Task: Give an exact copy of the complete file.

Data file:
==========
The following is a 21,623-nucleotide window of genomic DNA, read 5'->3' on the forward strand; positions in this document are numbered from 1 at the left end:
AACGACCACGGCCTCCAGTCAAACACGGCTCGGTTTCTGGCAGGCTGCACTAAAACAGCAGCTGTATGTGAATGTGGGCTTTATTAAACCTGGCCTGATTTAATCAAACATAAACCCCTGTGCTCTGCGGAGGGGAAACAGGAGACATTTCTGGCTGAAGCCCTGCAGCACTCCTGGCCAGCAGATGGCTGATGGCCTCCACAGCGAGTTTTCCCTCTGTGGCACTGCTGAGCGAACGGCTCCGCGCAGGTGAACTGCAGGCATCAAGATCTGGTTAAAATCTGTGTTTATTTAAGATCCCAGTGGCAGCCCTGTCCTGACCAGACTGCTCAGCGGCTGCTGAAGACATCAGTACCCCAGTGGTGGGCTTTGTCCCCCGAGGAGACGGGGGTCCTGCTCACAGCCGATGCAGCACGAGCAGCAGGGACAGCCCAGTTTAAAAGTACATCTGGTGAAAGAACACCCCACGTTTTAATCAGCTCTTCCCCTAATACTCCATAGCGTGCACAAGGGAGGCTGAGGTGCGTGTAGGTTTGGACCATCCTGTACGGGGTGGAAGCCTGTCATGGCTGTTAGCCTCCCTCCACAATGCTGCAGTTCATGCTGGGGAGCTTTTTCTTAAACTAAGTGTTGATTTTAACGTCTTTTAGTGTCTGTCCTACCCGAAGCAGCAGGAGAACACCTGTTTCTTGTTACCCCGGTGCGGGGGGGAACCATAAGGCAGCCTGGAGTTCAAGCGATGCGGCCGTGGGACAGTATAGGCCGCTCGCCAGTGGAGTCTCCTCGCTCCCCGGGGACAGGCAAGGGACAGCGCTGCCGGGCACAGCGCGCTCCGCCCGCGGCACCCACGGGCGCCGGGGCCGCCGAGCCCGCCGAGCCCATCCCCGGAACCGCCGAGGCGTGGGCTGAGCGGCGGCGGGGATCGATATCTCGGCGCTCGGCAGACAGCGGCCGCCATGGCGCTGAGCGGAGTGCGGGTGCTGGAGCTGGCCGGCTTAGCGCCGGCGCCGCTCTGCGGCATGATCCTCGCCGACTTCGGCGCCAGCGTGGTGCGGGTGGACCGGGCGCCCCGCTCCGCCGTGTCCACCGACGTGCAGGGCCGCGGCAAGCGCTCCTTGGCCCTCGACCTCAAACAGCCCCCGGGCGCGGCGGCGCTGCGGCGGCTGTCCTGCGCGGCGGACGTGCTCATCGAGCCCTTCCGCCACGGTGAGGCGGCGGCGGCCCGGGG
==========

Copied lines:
The following is a 21,623-nucleotide window of genomic DNA, read 5'->3' on the forward strand; positions in this document are numbered from 1 at the left end:
AACGACCACGGCCTCCAGTCAAACACGGCTCGGTTTCTGGCAGGCTGCACTAAAACAGCAGCTGTATGTGAATGTGGGCTTTATTAAACCTGGCCTGATTTAATCAAACATAAACCCCTGTGCTCTGCGGAGGGGAAACAGGAGACATTTCTGGCTGAAGCCCTGCAGCACTCCTGGCCAGCAGATGGCTGATGGCCTCCACAGCGAGTTTTCCCTCTGTGGCACTGCTGAGCGAACGGCTCCGCGCAGGTGAACTGCAGGCATCAAGATCTGGTTAAAATCTGTGTTTATTTAAGATCCCAGTGGCAGCCCTGTCCTGACCAGACTGCTCAGCGGCTGCTGAAGACATCAGTACCCCAGTGGTGGGCTTTGTCCCCCGAGGAGACGGGGGTCCTGCTCACAGCCGATGCAGCACGAGCAGCAGGGACAGCCCAGTTTAAAAGTACATCTGGTGAAAGAACACCCCACGTTTTAATCAGCTCTTCCCCTAATACTCCATAGCGTGCACAAGGGAGGCTGAGGTGCGTGTAGGTTTGGACCATCCTGTACGGGGTGGAAGCCTGTCATGGCTGTTAGCCTCCCTCCACAATGCTGCAGTTCATGCTGGGGAGCTTTTTCTTAAACTAAGTGTTGATTTTAACGTCTTTTAGTGTCTGTCCTACCCGAAGCAGCAGGAGAACACCTGTTTCTTGTTACCCCGGTGCGGGGGGGAACCATAAGGCAGCCTGGAGTTCAAGCGATGCGGCCGTGGGACAGTATAGGCCGCTCGCCAGTGGAGTCTCCTCGCTCCCCGGGGACAGGCAAGGGACAGCGCTGCCGGGCACAGCGCGCTCCGCCCGCGGCACCCACGGGCGCCGGGGCCGCCGAGCCCGCCGAGCCCATCCCCGGAACCGCCGAGGCGTGGGCTGAGCGGCGGCGGGGATCGATATCTCGGCGCTCGGCAGACAGCGGCCGCCATGGCGCTGAGCGGAGTGCGGGTGCTGGAGCTGGCCGGCTTAGCGCCGGCGCCGCTCTGCGGCATGATCCTCGCCGACTTCGGCGCCAGCGTGGTGCGGGTGGACCGGGCGCCCCGCTCCGCCGTGTCCACCGACGTGCAGGGCCGCGGCAAGCGCTCCTTGGCCCTCGACCTCAAACAGCCCCCGGGCGCGGCGGCGCTGCGGCGGCTGTCCTGCGCGGCGGACGTGCTCATCGAGCCCTTCCGCCACGGTGAGGCGGCGGCGGCCCGGGG